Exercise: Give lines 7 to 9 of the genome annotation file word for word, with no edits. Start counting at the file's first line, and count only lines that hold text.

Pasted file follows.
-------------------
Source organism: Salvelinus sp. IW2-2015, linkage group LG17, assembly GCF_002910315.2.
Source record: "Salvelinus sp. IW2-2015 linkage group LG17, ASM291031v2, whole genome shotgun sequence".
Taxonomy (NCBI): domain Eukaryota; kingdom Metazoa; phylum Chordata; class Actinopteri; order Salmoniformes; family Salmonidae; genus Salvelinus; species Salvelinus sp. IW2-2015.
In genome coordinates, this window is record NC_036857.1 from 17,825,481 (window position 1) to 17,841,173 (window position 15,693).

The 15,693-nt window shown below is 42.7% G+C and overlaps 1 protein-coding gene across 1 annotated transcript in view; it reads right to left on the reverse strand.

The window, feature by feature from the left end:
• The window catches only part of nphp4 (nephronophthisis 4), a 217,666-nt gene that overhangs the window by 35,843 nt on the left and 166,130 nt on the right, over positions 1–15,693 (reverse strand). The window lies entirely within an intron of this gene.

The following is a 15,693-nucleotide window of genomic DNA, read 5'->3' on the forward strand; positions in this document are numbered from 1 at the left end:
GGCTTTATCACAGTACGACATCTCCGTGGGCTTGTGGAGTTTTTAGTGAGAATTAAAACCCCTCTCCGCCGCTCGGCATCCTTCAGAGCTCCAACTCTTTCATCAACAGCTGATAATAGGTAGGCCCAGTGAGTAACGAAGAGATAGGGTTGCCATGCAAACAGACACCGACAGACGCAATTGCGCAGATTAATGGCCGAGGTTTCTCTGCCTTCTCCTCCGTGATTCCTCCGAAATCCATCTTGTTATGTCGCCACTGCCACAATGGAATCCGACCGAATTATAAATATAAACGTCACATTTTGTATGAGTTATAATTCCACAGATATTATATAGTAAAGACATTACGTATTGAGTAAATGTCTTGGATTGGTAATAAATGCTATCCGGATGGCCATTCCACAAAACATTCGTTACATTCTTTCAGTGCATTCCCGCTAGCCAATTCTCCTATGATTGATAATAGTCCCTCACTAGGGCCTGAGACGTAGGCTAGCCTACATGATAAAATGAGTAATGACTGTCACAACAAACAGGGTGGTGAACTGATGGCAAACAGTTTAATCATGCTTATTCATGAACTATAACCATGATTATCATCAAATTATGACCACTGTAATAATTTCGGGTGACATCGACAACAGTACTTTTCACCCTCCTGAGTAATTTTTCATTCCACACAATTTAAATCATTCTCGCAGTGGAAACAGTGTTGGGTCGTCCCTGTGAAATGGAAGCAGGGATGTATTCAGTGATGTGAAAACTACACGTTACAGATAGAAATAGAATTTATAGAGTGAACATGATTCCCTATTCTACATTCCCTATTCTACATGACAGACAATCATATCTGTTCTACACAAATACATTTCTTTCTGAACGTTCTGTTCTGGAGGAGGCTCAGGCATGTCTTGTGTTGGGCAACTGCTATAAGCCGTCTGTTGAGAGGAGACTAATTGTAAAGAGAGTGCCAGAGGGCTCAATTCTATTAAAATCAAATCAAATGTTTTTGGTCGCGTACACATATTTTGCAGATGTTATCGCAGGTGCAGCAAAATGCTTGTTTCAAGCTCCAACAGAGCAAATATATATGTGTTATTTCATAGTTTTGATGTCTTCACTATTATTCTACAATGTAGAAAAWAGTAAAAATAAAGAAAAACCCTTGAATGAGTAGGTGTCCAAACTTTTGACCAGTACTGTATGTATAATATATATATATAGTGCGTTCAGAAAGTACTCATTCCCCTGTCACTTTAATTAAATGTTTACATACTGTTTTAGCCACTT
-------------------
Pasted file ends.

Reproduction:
• The window catches only part of nphp4 (nephronophthisis 4), a 217,666-nt gene that overhangs the window by 35,843 nt on the left and 166,130 nt on the right, over positions 1–15,693 (reverse strand). The window lies entirely within an intron of this gene.

The following is a 15,693-nucleotide window of genomic DNA, read 5'->3' on the forward strand; positions in this document are numbered from 1 at the left end:
GGCTTTATCACAGTACGACATCTCCGTGGGCTTGTGGAGTTTTTAGTGAGAATTAAAACCCCTCTCCGCCGCTCGGCATCCTTCAGAGCTCCAACTCTTTCATCAACAGCTGATAATAGGTAGGCCCAGTGAGTAACGAAGAGATAGGGTTGCCATGCAAACAGACACCGACAGACGCAATTGCGCAGATTAATGGCCGAGGTTTCTCTGCCTTCTCCTCCGTGATTCCTCCGAAATCCATCTTGTTATGTCGCCACTGCCACAATGGAATCCGACCGAATTATAAATATAAACGTCACATTTTGTATGAGTTATAATTCCACAGATATTATATAGTAAAGACATTACGTATTGAGTAAATGTCTTGGATTGGTAATAAATGCTATCCGGATGGCCATTCCACAAAACATTCGTTACATTCTTTCAGTGCATTCCCGCTAGCCAATTCTCCTATGATTGATAATAGTCCCTCACTAGGGCCTGAGACGTAGGCTAGCCTACATGATAAAATGAGTAATGACTGTCACAACAAACAGGGTGGTGAACTGATGGCAAACAGTTTAATCATGCTTATTCATGAACTATAACCATGATTATCATCAAATTATGACCACTGTAATAATTTCGGGTGACATCGACAACAGTACTTTTCACCCTCCTGAGTAATTTTTCATTCCACACAATTTAAATCATTCTCGCAGTGGAAACAGTGTTGGGTCGTCCCTGTGAAATGGAAGCAGGGATGTATTCAGTGATGTGAAAACTACACGTTACAGATAGAAATAGAATTTATAGAGTGAACATGATTCCCTATTCTACATTCCCTATTCTACATGACAGACAATCATATCTGTTCTACACAAATACATTTCTTTCTGAACGTTCTGTTCTGGAGGAGGCTCAGGCATGTCTTGTGTTGGGCAACTGCTATAAGCCGTCTGTTGAGAGGAGACTAATTGTAAAGAGAGTGCCAGAGGGCTCAATTCTATTAAAATCAAATCAAATGTTTTTGGTCGCGTACACATATTTTGCAGATGTTATCGCAGGTGCAGCAAAATGCTTGTTTCAAGCTCCAACAGAGCAAATATATATGTGTTATTTCATAGTTTTGATGTCTTCACTATTATTCTACAATGTAGAAAAWAGTAAAAATAAAGAAAAACCCTTGAATGAGTAGGTGTCCAAACTTTTGACCAGTACTGTATGTATAATATATATATATAGTGCGTTCAGAAAGTACTCATTCCCCTGTCACTTTAATTAAATGTTTACATACTGTTTTAGCCACTT